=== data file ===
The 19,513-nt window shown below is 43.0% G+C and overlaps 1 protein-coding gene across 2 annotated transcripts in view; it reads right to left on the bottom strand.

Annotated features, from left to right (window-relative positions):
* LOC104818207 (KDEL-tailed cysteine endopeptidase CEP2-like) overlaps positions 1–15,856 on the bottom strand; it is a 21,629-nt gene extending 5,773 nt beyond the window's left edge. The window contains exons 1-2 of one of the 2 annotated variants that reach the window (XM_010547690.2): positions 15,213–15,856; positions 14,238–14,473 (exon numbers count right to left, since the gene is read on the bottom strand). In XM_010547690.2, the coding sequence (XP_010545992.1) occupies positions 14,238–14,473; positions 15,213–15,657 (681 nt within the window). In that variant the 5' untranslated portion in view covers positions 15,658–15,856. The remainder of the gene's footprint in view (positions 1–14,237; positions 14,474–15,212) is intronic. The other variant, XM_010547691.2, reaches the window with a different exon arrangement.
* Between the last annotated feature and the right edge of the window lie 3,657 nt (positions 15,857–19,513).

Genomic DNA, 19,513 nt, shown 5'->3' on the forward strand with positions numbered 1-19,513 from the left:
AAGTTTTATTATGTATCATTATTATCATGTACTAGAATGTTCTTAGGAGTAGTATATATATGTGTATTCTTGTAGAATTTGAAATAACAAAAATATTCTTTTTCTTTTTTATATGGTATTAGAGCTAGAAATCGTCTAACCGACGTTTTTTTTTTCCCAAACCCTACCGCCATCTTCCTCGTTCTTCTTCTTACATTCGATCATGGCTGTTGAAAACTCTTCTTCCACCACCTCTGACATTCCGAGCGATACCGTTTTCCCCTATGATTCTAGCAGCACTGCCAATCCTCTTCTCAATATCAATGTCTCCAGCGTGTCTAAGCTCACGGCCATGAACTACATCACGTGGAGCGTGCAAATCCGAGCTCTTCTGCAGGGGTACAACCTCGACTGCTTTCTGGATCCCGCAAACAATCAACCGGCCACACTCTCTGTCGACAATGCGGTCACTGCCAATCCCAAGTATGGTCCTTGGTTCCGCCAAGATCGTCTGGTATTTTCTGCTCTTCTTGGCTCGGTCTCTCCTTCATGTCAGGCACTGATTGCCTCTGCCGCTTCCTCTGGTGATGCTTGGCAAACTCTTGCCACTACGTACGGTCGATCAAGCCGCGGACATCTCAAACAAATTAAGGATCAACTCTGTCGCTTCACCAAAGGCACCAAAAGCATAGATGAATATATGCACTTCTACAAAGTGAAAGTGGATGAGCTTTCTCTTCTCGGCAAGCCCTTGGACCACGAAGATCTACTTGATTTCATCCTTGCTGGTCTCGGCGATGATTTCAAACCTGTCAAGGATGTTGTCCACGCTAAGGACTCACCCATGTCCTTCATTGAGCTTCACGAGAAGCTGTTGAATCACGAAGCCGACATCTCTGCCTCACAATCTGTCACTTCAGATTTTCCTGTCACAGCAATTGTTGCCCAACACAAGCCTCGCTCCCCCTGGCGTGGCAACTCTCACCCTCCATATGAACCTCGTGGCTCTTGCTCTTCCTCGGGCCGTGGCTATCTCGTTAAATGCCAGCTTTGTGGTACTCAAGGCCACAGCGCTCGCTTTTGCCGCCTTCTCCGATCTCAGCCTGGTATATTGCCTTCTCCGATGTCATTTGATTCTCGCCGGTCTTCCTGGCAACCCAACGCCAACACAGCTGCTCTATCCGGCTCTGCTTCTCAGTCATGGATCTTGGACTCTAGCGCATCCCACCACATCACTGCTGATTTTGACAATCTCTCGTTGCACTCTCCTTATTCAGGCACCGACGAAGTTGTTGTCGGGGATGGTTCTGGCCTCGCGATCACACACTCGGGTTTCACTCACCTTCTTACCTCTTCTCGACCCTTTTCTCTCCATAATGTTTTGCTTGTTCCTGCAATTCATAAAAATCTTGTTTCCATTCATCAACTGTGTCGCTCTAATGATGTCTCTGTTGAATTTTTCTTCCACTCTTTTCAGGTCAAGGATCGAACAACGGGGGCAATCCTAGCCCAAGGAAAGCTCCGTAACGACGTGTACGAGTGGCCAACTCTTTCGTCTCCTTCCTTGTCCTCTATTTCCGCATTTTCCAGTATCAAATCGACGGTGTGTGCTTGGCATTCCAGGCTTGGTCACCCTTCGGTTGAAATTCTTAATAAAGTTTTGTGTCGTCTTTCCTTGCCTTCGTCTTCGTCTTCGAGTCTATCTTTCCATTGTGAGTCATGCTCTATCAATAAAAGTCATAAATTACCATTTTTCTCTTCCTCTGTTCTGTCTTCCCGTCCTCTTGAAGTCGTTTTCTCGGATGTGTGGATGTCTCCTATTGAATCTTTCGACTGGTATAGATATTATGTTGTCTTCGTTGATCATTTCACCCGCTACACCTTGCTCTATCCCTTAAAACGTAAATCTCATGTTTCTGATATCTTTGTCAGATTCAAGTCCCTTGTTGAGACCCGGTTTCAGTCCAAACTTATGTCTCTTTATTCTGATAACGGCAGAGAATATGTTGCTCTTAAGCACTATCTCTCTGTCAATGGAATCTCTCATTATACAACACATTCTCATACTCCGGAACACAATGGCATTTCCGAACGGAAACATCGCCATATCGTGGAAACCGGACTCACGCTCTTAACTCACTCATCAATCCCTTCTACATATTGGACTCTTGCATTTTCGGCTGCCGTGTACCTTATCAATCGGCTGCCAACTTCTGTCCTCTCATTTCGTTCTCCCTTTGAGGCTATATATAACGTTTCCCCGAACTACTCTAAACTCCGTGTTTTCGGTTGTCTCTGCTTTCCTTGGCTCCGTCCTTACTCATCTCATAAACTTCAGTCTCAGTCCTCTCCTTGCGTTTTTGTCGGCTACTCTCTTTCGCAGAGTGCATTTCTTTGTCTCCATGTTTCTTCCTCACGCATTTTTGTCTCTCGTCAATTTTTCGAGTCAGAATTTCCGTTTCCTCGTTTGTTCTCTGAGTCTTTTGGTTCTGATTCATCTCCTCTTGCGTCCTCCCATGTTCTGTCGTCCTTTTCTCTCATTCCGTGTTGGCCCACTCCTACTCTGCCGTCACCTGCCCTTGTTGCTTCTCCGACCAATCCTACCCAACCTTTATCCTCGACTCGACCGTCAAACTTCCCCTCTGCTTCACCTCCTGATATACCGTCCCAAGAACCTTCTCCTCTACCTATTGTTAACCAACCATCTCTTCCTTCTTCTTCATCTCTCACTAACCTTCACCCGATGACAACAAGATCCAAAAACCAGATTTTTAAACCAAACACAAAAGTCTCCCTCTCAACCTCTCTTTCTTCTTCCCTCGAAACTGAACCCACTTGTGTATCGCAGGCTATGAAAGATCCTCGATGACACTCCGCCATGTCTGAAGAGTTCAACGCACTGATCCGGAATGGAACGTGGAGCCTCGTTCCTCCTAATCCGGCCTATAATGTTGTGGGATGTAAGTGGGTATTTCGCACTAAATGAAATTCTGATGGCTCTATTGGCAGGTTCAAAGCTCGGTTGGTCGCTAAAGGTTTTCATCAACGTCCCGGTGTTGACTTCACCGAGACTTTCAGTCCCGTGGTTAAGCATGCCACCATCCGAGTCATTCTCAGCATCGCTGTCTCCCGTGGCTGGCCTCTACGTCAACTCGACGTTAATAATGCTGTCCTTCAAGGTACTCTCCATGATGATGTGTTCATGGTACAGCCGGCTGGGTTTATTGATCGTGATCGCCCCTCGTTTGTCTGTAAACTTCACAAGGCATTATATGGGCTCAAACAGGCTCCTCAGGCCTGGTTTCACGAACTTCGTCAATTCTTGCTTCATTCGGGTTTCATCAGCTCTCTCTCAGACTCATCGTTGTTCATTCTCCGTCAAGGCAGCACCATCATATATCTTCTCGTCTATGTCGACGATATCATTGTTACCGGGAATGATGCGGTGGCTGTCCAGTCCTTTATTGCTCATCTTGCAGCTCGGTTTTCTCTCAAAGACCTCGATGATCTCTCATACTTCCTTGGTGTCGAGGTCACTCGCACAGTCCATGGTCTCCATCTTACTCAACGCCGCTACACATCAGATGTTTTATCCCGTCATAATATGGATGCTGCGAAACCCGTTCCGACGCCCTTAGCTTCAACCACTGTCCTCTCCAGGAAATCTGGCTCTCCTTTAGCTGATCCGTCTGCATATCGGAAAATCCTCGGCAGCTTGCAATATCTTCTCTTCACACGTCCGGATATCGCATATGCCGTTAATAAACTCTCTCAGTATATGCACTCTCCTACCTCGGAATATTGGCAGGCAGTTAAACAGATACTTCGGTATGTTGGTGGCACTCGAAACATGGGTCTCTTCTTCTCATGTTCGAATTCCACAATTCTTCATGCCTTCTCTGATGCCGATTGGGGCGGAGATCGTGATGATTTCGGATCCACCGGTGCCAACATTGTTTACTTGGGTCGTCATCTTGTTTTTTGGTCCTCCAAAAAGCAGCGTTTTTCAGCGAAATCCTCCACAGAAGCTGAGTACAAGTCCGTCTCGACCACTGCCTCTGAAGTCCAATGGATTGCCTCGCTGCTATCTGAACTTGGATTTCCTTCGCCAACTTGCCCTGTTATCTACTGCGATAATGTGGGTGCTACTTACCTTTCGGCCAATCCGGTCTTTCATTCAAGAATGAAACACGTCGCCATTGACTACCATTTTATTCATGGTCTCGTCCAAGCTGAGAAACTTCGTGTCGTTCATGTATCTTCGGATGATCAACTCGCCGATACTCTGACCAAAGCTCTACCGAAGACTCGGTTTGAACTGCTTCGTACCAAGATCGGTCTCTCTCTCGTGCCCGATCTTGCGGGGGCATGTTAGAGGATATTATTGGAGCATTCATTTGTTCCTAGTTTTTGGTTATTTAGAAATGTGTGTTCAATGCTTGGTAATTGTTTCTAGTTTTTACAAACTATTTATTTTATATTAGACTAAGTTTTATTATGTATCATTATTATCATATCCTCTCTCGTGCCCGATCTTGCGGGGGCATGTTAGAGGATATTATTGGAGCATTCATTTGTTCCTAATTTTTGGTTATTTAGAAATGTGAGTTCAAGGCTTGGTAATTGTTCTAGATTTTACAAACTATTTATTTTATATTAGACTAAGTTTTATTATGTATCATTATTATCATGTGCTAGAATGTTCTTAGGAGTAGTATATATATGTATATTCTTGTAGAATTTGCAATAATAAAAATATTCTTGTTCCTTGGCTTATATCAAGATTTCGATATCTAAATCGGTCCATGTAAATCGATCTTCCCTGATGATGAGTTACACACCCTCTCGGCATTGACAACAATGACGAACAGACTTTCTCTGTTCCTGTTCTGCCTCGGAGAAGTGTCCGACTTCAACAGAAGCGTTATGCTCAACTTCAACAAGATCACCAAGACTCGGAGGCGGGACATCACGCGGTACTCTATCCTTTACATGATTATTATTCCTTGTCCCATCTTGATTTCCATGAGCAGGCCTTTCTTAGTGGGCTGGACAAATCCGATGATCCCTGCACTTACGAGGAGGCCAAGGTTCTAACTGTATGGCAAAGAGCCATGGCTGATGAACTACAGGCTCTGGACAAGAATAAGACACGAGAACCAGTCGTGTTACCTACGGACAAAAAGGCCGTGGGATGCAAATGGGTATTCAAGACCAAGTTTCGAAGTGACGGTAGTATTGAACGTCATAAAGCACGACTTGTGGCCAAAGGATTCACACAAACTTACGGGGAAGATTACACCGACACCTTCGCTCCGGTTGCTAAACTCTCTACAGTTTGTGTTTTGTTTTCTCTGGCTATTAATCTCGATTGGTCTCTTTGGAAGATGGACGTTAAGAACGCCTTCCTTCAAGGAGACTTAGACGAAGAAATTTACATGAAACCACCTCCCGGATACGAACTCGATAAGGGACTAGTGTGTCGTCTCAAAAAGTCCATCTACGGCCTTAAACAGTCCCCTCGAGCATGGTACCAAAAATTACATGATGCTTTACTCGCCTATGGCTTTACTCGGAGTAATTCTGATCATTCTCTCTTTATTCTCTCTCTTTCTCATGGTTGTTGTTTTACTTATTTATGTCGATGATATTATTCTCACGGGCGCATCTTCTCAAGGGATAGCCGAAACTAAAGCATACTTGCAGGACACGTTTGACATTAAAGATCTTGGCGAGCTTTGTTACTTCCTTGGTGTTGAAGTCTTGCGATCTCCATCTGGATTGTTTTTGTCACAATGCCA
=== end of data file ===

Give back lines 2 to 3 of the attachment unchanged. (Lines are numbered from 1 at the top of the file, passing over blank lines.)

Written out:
Annotated features, from left to right (window-relative positions):
* LOC104818207 (KDEL-tailed cysteine endopeptidase CEP2-like) overlaps positions 1–15,856 on the bottom strand; it is a 21,629-nt gene extending 5,773 nt beyond the window's left edge. The window contains exons 1-2 of one of the 2 annotated variants that reach the window (XM_010547690.2): positions 15,213–15,856; positions 14,238–14,473 (exon numbers count right to left, since the gene is read on the bottom strand). In XM_010547690.2, the coding sequence (XP_010545992.1) occupies positions 14,238–14,473; positions 15,213–15,657 (681 nt within the window). In that variant the 5' untranslated portion in view covers positions 15,658–15,856. The remainder of the gene's footprint in view (positions 1–14,237; positions 14,474–15,212) is intronic. The other variant, XM_010547691.2, reaches the window with a different exon arrangement.